About a week or so ago, a girl I've been acquainted with for 20 years pulled her two oldest sons out of a public grade school, opting to home-school the kids instead. At first, I was taken aback. I've never really supported homeschooling*, and though I didn't want to start an argument, the temptation to comment on Facebook was too much. Her friends and neighbors came to her defense, but ultimately my old classmate clarified what was going on. The grammar school that her two sons attended is about 60% Hispanic, and the cirriculum's growing emphasis on ESL was setting students back in their math and reading skills. I apologized and backed away.
What my old acquaintance did for her two sons made perfect sense; her situation is a growing piece of the pie. Her family lives in Elgin, IL, one of the last true blue-collar towns of the Chicago suburbs. With four kids and a mortgage, moving back to a superior school district like Downers Grove would be very challenging. Downers circa 1990 bears little resemblance to Downers now; the town is so overdeveloped and gentrified that you'd have to earn at least $90,000 a year just to buy property there. In a town like Elgin, it's this or nothing.
Regardless, the explosion of homeschooling over the past decade or so still bothers me. Growing up, the only kids I knew that were educated at home were children of devoutly religious parents, people that were amiable enough but not content with a mainstreamed, "secular" form of schooling. Downers Grove is neither rural nor distant, nor could any of my neighbors afford living aboard for extended periods of time. Nowadays parents are especially prickly about public school, and not necessarily on moral grounds; their local schools are failing to meet expectations (see above), the environment is hostile, the mushrooming number of students with special or personalized needs, and so forth. Some concerns are justified, others are exaggerations.
So why specifically do I oppose homeschooling? As a grade schooler, I was socially awkward; I had many acquaintances but few if any close friends, and that pattern of distance and aloofness went on until high school. However, had I been homeschooled I never would've socialized with peers of different religious and ethnic backgrounds. By the time I was in fifth grade my grammar school was 10% South Asian or of Arabic descent --a solid five years before the WTC attacks-- so attending public school was also a lesson in tolerance. (ESL was barely an issue, though.) I bungled most of my opportunities for social development, but at least I had opportunities, period. There are other concerns, like a potential for social extremism and weakened civic engagement, but they don't really apply to my background.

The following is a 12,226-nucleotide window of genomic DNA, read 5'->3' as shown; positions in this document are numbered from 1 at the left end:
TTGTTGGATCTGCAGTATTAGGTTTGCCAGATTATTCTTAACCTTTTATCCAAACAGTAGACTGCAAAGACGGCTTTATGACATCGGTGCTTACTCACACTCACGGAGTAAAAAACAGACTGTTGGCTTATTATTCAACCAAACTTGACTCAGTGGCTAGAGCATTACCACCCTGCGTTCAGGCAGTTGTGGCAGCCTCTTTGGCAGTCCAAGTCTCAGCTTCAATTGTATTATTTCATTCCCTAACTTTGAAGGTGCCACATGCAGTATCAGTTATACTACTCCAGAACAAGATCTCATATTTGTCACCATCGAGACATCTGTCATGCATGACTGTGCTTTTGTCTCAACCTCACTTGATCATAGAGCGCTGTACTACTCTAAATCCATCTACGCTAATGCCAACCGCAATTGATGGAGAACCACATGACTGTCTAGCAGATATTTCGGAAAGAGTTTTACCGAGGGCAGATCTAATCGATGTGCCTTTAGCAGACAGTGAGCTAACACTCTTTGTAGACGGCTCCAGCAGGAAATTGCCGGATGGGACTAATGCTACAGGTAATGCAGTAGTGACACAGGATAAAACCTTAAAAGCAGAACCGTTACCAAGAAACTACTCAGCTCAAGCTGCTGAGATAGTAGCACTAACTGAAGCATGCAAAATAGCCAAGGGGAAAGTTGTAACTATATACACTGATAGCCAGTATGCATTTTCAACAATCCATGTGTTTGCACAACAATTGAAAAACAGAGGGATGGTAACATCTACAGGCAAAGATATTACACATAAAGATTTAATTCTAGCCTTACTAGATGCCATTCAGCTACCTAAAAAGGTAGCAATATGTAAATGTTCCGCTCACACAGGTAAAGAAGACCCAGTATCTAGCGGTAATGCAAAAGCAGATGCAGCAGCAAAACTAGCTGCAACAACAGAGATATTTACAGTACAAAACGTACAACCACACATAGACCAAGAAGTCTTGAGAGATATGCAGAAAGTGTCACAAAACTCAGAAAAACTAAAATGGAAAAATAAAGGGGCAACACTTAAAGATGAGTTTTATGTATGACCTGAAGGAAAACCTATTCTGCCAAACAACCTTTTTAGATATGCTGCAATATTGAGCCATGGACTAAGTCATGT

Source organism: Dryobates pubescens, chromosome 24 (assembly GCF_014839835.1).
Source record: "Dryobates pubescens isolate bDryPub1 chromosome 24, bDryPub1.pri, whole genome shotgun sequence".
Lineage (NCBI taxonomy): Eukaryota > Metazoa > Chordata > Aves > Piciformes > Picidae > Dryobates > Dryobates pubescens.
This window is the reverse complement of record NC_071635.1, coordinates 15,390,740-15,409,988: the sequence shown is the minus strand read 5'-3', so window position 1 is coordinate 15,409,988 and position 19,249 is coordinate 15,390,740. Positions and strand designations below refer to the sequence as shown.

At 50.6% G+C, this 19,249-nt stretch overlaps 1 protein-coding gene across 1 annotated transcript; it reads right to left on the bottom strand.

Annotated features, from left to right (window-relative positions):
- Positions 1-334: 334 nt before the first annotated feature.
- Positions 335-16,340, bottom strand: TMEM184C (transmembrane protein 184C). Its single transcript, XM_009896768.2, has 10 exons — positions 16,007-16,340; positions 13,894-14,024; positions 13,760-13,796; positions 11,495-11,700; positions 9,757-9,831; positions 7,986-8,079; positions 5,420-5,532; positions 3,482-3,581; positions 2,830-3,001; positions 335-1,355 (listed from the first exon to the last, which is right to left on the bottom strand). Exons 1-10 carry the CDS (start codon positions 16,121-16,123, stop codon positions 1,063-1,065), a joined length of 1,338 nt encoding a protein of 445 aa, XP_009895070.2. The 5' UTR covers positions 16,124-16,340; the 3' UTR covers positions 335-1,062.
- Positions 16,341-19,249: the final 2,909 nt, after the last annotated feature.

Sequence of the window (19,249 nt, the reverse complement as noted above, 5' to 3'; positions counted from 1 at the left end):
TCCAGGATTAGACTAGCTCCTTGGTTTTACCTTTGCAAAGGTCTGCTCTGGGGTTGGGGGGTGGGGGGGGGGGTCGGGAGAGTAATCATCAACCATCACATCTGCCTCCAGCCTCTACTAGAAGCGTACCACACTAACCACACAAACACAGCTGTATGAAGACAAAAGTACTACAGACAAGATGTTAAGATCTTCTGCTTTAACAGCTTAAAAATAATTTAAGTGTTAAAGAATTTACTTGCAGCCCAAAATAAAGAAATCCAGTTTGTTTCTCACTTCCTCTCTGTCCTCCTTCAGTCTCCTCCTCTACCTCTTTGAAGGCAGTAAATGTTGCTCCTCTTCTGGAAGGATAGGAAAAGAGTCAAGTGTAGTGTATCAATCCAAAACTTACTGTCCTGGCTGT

The growing aversion to public schools doesn't mystify me so much as it is troublesome. Apparently, the media seems to disagree with me. This past Friday, the Chicago Tribune (and at least a dozen other papers nationwide) pulled that day's Doonesbury comic strip because "(it) didn't fit the paper's best interests." A legendary cartoon that wears its left-leaning sarcasm on its sleave and treats low-scale censorship with the pride of a war wound, a skirmish like this is nothing noteworthy for 90% of the population. What the Trib took offense to, however was surprising: a PSA for a charity that assists struggling public schools.
I have no aspiration to run for public office --at least, not now-- but if I had to pick a platform I would be a pro-public education candidate. The government has been draining funds for so long, to say most districts run on a shoestring budget is somewhat flattering. Parents like my old schoolmate are being driven to homeschooling --in many cases, without the financial means to do so-- because the state and federal governments think primary and secondary education are highly expendible in a weak economy. On average, state K-12 funding bottomed out in 2011, but there's no specific indication that things will improve in 2012.
With all my ranting and raving, there is a silver lining of sorts. My graduating class at Whittier Elementary School had exactly 30 students; of that group nine became teachers. (I'm a part-time substitute teacher, but not by trade, so I'm exempting myself from that number.) The salary is barely living wage and the hours are long, but the experience is more rewarding than you can ever imagine. That 30% of the Whittier Class of '97 was inspired to take that career path by teachers that were in their own right motivated, driven, and selfless enough to steer us in the right path. It's very unfortunate that economic conditions and political interference are slowly eating away at their very essence, but I hope the next generation of teachers come out of this mess even more energized and emboldened.
*It's one word now? Seriously?